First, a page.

Figure 2: Axial T2-weighted MR images before treatment.
A) 38-mm mass on the left BOT and a 13-mm mass on the right BOT are shown. B) Positron emission tomography (PET)/CT scans before treatment. Bilateral BOT tumors were demonstrated and PET/CT scans demonstrated hypermetabolic activity in the bilateral BOT.
Figure 3: Histopathologic findings of the biopsy.
Hematoxylin and eosin-stained sections of the right (A) and left (B) BOT tumors p16 immunostaining of the right (C) and left (D) BOT tumors. High levels of p16 expression were observed in the nucleus and cytoplasm of both the right and left BOT tumors.
We herein report the case of a 59-year-old man with synchronous SCCs of the bilateral BOT. Several reports have described patients diagnosed with HPV-HNSCCs who subsequently developed SPTs of the head and neck; however, the SPTs in these reports developed in the tonsils or nasopharynx [7-9]. Our review of the literature suggests that this is the first report of synchronous HPV-positive SCCs of the bilateral BOT.
HPV-positive tumors are epidemiologically, clinically, and biologically different from HPV-negative tumors. Smoking and alcohol use are risk factors for HPV-negative SCCs. These agents are thought to contribute to changes throughout the epithelium, and their continued use is associated with an increased risk of SPTs. SPTs pose an obstacle to long-term survival among patients with HNSCCs . On the other hand, recent reports have shown that HPV-positive OPSCC patients were less likely to have SPTs . Huang et al.  reported that a decrease in SPTs, including prior tumors, synchronous lesions, and metachronous SPTs (11% vs. 20%, 1% vs. 9%, and 6% vs. 13%, respectively). Morris et al.  reported that, although oropharynx index carcinoma carried the second highest excess burden of SPT of any head and neck sub-site prior to the 1990s, it currently carries the lowest excess burden of SPT. This is due to the lower exposure to tobacco and younger age in HPV-positive HNSCC patients.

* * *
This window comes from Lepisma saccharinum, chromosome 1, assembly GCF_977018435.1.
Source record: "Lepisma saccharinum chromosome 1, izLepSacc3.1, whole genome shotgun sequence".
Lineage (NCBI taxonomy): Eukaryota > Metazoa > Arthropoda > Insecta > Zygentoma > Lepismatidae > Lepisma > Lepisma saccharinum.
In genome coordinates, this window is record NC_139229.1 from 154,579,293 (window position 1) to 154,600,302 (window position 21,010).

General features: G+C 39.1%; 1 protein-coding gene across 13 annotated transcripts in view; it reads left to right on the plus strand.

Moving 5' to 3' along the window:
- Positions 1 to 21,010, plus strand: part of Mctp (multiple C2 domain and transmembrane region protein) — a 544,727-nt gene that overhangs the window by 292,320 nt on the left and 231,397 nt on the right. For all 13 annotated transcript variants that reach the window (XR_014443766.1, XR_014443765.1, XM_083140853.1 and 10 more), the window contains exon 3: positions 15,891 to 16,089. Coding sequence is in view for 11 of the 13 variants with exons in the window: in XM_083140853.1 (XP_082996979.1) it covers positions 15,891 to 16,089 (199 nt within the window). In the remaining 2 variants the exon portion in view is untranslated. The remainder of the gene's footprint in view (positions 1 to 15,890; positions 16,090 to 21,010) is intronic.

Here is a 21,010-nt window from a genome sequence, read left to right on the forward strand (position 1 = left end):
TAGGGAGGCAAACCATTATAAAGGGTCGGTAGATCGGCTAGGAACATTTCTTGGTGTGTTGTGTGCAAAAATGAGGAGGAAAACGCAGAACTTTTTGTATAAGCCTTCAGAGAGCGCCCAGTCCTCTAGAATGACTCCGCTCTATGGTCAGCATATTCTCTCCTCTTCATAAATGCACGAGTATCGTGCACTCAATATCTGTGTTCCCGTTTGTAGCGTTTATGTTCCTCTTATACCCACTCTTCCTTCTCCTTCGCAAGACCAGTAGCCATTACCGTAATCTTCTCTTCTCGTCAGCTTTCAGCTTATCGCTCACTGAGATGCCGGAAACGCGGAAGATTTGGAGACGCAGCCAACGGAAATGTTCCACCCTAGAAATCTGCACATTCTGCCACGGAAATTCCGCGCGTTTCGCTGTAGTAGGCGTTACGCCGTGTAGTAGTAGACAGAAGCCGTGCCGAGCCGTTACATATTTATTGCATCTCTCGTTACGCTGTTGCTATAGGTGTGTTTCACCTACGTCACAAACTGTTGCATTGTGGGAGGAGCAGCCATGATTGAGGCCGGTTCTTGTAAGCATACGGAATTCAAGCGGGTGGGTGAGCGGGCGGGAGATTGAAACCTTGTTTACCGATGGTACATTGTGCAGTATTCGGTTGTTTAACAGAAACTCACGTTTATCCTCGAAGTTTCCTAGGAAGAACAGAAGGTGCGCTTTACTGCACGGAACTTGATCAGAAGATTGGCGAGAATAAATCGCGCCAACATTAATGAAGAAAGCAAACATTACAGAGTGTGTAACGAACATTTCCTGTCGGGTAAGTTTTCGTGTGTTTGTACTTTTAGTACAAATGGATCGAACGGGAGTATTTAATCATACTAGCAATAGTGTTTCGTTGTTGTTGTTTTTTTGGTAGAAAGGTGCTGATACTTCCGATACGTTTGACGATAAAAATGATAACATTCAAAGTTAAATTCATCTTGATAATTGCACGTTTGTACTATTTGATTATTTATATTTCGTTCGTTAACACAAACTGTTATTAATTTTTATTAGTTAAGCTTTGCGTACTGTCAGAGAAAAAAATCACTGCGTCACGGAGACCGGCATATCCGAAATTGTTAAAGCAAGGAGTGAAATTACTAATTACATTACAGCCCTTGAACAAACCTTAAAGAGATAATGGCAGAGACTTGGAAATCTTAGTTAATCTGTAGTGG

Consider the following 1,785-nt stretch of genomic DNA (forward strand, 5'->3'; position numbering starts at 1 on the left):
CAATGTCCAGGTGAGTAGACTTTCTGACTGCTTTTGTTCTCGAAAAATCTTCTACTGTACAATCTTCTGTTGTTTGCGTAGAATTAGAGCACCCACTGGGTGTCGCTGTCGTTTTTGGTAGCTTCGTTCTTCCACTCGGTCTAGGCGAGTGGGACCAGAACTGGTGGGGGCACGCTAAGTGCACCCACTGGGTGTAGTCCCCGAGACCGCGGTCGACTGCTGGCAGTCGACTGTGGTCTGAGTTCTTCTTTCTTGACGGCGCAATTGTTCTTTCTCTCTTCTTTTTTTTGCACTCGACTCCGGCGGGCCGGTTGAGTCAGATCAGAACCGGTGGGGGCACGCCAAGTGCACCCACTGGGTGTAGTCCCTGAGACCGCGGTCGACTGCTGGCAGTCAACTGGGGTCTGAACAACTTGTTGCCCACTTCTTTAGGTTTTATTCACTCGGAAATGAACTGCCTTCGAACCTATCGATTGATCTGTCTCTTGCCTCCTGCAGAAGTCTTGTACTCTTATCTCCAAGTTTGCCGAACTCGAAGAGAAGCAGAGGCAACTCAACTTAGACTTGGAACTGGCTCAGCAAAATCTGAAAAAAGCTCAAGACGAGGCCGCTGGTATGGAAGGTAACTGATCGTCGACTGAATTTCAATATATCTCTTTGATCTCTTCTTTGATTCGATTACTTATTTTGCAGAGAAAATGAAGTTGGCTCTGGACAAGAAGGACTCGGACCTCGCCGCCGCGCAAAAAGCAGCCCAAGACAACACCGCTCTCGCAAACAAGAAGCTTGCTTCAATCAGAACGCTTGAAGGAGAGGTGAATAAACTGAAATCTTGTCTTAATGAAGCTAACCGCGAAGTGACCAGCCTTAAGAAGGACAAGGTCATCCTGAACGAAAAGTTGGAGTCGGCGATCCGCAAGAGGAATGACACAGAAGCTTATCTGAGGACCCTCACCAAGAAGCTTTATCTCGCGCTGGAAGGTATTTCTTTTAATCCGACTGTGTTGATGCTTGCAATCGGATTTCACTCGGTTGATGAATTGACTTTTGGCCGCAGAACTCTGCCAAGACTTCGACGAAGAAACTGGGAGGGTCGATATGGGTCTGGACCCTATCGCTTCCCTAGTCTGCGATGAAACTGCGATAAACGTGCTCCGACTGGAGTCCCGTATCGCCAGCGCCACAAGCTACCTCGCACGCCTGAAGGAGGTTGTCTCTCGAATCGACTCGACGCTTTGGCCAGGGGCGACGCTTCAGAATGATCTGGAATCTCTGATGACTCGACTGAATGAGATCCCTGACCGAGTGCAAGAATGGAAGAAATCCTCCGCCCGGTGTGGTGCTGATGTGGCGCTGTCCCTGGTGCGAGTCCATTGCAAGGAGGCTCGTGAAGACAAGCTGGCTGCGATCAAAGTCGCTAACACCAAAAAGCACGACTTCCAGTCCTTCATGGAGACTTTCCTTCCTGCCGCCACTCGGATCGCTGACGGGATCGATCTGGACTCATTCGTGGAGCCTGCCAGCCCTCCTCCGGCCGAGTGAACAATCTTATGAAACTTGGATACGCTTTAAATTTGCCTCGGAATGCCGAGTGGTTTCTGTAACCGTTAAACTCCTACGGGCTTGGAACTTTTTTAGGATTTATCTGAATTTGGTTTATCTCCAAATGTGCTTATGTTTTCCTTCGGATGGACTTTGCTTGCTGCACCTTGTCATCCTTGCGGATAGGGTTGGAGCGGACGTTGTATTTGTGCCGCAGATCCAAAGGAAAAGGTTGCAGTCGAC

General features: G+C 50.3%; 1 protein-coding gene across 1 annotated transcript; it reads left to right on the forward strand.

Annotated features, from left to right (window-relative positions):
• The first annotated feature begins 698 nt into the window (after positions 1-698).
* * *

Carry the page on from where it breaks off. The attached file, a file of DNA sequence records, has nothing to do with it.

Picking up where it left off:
Patients with HPV-associated HNSSCs are less likely to develop SPTs. However, these patients may be at an elevated risk of developing other HPV-associated carcinomas. It has been shown that patients diagnosed with OPSCCs are more likely to develop cervical carcinoma than is the general population . It has also reported that patients with a history of cervical carcinoma are at increased risk of a subsequent SPT in the head and neck region . The incidence of second primary HPV-associated carcinoma is currently unknown. Joseph et al.  reported an incidence of 4% for SPTs in the contralateral tonsil of patients presenting with an index HPV-associated tonsillar carcinoma.
The molecular mechanism underlying the development of SPTs in the context of HPV-HNSCC remains unknown. Joseph et al.  reported that in four patients with bilateral HPV-related tonsillar carcinomas, the HPV DNA sequences derived from the index tumor and corresponding SPT were 100% identical. They also speculated that HPV-related tumor multi-focality can be attributed either to independent inoculation events by the same virus, or by migration of HPV-related cells from a single inoculation site to other regions of Waldeyer’s ring. In our case, as HPV16 was detected in both BOT tumor sites, the second mechanism appears more likely.
Recent meta-analysis suggests that the prevalence of HPV in cases of OPSCC was 72.2% between 2005 and 2009 in North America and Europe . In Japan, we previously reported that the prevalence of HPV in cases of OPSCC was 32.4% between 1998 and 2009. The rate of tobacco consumption is also decreasing in Japan, and it is likely that not only the prevalence of HPV-associated OPSCC, but also of synchronous HPV-associated HNSCC may be increasing.
We have presented the case of a 59-year-old man with synchronous HPV-positive SCCs of the bilateral BOT. Along with an increased incidence of HPV-related HNSCC, synchronous HPV-associated HNSCC may also be increasing.
Study performed at Hokkaido University Hospital, Sapporo, Japan.
Financial support: Grant-in-Aid for Young Scientists (B) from the Ministry of Education, Culture, Sports, Science and Technology of Japan.